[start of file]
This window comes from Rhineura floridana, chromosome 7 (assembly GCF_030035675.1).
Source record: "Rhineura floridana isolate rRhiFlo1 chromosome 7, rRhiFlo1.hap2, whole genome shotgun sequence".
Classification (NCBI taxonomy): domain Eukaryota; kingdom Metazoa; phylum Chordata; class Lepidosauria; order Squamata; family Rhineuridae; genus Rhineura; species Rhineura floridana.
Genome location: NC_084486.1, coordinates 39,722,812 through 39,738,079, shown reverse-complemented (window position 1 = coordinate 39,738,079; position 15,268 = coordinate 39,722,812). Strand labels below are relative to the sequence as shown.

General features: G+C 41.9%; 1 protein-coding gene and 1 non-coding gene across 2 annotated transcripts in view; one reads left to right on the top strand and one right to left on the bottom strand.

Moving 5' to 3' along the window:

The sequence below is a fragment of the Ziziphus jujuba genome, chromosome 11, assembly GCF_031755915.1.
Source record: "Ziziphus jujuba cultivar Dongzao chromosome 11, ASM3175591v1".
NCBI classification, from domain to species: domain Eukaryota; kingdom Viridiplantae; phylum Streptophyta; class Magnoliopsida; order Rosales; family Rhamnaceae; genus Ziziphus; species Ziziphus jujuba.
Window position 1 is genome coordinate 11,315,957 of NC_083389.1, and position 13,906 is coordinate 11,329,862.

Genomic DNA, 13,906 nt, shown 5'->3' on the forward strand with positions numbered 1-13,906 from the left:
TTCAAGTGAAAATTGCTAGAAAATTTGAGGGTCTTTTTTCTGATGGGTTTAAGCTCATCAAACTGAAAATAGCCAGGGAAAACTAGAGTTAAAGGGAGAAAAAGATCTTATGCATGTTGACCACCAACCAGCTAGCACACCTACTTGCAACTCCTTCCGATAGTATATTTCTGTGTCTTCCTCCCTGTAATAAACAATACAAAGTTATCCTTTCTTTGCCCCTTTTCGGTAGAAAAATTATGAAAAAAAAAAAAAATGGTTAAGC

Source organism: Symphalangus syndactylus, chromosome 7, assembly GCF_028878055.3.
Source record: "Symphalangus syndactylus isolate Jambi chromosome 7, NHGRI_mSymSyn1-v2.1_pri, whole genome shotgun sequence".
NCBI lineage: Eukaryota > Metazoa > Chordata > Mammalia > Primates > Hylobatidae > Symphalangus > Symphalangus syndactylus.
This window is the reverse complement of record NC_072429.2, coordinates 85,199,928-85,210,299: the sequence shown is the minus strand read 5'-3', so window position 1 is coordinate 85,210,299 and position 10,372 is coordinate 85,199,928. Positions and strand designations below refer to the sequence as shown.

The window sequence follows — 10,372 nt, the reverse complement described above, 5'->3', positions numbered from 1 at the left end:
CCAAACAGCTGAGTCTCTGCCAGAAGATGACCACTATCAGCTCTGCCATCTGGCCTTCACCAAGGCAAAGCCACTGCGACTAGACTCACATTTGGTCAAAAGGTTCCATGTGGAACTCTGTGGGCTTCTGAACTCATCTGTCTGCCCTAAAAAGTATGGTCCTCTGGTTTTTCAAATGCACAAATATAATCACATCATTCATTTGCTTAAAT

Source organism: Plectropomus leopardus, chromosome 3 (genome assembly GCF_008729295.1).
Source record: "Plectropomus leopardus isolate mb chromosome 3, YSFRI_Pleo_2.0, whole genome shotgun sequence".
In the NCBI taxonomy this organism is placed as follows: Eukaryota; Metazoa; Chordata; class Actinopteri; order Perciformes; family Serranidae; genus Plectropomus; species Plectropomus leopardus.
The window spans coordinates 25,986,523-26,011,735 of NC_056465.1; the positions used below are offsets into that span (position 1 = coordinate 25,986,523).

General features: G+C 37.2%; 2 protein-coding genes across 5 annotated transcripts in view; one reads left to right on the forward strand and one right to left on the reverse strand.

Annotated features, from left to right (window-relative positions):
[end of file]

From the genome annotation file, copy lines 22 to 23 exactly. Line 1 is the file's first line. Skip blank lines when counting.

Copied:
The window spans coordinates 25,986,523-26,011,735 of NC_056465.1; the positions used below are offsets into that span (position 1 = coordinate 25,986,523).

General features: G+C 37.2%; 2 protein-coding genes across 5 annotated transcripts in view; one reads left to right on the forward strand and one right to left on the reverse strand.